Bears want to cut volatility fund in half
Chris McKhann | email@example.com
Today's big trades are in the September 8 puts, with more than 20,000 trading. They initially priced for $0.21, followed by more buying at $0.22. It appears that the trader is buying those puts with an expectation VXX will to collapse over the next six months.
The fund and other similar products are not based directly on the CBOE volatility index because it can’t be traded. Instead it holds VIX futures, which have been in steep contango for months. That means successive contract demands a big premium over the previous one. Currently, with the VIX at 14.76, the April VIX futures are down 4.7 percent to 16.2 and the May are down 5 percent 19.2. As a result, the VXX needs to constantly sell the cheaper future and buy more expensive contracts. That's why it keeps dropping.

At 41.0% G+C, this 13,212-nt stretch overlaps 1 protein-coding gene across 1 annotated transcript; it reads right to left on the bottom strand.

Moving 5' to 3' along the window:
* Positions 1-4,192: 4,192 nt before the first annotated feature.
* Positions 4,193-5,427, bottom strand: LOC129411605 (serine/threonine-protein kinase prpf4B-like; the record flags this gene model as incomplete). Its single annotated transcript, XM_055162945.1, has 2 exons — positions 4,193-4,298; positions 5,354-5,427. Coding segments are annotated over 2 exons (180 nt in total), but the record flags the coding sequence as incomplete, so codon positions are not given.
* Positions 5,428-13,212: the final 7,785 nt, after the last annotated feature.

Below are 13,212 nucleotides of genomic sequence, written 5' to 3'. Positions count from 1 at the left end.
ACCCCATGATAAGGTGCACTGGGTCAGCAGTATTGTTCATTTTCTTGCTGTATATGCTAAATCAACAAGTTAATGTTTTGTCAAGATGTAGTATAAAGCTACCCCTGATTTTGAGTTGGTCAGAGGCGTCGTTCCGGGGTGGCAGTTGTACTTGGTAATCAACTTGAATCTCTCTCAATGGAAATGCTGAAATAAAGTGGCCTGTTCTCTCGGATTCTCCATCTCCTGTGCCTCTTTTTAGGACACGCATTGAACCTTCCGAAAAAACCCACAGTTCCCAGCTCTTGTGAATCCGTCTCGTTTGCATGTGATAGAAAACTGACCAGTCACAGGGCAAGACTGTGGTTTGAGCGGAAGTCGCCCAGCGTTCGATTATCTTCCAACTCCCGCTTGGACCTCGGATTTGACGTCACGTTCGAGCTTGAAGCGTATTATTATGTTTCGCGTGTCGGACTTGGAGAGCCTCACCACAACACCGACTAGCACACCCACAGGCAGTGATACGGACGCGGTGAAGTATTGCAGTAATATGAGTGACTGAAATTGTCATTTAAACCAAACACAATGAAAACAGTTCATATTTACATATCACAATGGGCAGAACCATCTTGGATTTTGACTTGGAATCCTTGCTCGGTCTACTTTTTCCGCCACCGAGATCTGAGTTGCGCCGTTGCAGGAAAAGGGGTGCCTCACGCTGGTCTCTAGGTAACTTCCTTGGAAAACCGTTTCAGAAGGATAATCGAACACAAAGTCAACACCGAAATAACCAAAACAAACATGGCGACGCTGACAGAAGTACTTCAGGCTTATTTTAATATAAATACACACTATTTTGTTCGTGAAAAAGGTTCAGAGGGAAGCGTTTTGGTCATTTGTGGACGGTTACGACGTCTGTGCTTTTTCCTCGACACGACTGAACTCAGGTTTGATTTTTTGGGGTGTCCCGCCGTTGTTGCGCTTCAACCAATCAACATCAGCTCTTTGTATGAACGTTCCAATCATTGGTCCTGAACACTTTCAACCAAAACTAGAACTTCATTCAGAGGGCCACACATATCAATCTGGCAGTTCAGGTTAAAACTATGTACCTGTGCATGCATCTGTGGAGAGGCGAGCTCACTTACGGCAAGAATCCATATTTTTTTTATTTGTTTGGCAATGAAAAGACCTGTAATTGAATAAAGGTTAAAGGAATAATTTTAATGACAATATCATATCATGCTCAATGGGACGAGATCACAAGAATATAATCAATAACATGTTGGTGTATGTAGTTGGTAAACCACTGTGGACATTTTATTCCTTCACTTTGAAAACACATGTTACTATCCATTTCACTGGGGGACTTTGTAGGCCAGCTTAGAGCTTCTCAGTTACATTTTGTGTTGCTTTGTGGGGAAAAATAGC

The fund declined 6.07 percent to $16.25 in early afternoon trading today. It's been trending lower from resistance at $50 over the last four months and is now at all time lows. In addition to the contango factor, it's also lost value because the VIX itself has fallen as investor sentiment toward equities improve.
Options volume in VXX has soared in the last year, and today is triple the 120,000 average amount. Puts also outnumber calls by almost 2 to 1. That's an interesting contrast with the VIX, which normally sees more calls, and shows the kinds of headwinds this fund is expected to keep facing.